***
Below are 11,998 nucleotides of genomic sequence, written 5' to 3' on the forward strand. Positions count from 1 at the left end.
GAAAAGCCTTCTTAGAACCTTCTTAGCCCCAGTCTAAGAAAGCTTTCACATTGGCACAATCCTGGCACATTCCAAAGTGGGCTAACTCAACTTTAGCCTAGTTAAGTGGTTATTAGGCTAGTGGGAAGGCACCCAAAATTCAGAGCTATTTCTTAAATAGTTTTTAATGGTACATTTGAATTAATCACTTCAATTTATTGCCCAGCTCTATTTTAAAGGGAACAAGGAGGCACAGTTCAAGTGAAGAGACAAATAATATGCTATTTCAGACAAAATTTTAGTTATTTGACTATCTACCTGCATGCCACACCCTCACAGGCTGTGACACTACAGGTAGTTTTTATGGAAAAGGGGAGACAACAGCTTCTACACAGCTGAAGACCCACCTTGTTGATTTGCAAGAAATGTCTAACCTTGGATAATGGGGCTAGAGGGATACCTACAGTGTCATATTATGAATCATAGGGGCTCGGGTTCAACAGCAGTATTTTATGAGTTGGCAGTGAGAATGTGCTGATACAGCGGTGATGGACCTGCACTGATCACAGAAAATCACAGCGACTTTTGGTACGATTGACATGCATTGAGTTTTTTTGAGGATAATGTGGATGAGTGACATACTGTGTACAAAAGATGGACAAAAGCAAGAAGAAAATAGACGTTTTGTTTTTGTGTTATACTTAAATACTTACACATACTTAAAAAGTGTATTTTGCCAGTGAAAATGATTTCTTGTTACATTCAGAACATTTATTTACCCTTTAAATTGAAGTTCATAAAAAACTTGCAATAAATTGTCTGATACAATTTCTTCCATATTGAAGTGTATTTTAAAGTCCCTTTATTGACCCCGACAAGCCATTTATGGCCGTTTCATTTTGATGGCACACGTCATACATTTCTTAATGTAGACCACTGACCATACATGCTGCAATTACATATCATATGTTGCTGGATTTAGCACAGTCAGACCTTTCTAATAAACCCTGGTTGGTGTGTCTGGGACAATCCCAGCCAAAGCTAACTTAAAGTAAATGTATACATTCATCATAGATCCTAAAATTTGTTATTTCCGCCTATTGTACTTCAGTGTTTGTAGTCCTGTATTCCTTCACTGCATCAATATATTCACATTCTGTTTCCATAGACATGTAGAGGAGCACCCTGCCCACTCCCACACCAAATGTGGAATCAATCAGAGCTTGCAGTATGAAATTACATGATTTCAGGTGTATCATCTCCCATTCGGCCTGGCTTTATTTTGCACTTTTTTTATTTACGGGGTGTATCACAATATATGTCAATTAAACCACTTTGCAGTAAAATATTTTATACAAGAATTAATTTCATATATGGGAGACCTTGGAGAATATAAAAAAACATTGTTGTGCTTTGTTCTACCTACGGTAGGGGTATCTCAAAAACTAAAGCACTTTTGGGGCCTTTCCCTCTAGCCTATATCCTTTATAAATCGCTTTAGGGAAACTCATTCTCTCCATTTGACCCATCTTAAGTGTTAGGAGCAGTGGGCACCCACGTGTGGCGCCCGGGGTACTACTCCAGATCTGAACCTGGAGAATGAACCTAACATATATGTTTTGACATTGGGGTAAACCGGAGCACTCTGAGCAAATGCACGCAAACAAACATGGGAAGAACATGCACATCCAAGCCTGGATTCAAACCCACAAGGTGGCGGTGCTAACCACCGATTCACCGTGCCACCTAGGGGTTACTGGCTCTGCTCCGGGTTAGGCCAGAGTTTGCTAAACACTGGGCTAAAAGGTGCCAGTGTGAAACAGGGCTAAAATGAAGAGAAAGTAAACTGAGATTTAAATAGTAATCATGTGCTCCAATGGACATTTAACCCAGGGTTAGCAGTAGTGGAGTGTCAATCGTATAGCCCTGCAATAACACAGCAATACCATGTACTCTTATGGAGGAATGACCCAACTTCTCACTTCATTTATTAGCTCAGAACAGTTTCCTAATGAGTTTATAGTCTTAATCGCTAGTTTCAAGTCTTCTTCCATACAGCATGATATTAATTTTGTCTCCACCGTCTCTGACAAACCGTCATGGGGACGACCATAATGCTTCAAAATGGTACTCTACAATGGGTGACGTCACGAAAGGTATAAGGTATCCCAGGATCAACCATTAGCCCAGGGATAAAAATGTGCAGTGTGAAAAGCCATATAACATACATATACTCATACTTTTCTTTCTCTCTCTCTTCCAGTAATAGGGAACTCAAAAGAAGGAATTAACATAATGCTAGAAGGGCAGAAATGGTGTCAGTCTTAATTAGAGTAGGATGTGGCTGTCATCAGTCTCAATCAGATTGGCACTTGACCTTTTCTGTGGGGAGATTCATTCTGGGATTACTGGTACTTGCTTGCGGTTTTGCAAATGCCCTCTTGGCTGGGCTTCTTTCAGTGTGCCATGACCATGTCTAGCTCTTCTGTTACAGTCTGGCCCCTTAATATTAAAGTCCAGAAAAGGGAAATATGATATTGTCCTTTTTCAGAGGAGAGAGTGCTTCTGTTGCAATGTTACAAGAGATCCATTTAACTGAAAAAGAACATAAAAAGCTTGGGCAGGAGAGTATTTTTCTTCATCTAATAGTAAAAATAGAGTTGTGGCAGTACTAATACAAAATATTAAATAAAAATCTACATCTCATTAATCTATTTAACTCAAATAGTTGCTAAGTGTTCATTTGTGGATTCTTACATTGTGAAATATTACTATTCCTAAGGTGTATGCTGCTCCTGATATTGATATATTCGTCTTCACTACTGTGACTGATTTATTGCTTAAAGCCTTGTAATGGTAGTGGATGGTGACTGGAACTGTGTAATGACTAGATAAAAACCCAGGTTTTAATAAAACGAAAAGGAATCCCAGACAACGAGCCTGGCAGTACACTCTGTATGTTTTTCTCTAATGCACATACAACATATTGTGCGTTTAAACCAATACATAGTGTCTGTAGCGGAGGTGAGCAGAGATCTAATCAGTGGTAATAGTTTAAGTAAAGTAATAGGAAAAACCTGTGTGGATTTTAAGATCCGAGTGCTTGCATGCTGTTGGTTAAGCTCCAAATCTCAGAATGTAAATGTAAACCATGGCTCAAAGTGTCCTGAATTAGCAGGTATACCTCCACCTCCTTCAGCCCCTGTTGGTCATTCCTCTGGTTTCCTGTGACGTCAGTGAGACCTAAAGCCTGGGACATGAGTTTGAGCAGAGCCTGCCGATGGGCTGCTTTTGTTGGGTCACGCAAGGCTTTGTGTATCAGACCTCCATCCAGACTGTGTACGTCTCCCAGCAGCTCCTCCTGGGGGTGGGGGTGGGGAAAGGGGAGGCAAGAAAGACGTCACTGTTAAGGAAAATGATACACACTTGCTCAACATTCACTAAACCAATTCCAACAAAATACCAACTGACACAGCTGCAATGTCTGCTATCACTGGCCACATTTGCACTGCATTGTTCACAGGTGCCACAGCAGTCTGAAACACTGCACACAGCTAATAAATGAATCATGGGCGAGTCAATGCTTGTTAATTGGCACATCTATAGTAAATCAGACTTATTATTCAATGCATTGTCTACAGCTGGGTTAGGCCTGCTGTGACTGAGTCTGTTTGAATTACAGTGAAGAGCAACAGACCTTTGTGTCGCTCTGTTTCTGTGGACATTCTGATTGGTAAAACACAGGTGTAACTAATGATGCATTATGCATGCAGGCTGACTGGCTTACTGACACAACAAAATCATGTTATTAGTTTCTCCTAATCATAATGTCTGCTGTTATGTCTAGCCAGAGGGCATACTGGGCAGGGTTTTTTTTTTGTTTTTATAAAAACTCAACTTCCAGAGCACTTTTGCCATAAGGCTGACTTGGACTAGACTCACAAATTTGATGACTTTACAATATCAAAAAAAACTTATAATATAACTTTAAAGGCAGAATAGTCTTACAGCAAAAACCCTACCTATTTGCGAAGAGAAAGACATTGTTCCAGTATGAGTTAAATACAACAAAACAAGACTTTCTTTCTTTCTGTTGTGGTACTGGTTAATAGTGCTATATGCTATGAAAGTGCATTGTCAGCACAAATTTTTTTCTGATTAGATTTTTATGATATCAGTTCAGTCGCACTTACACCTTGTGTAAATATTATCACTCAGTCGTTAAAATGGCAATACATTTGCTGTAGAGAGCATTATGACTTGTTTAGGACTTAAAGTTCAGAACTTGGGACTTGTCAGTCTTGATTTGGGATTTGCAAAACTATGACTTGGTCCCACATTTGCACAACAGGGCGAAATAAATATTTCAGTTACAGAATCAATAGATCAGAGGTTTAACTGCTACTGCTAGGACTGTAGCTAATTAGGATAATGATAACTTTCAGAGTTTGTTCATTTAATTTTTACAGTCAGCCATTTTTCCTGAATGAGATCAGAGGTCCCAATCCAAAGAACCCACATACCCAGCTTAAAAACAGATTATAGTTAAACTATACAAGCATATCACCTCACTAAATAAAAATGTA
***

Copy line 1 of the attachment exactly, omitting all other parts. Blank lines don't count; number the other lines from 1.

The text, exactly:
Below are 11,998 nucleotides of genomic sequence, written 5' to 3' on the forward strand. Positions count from 1 at the left end.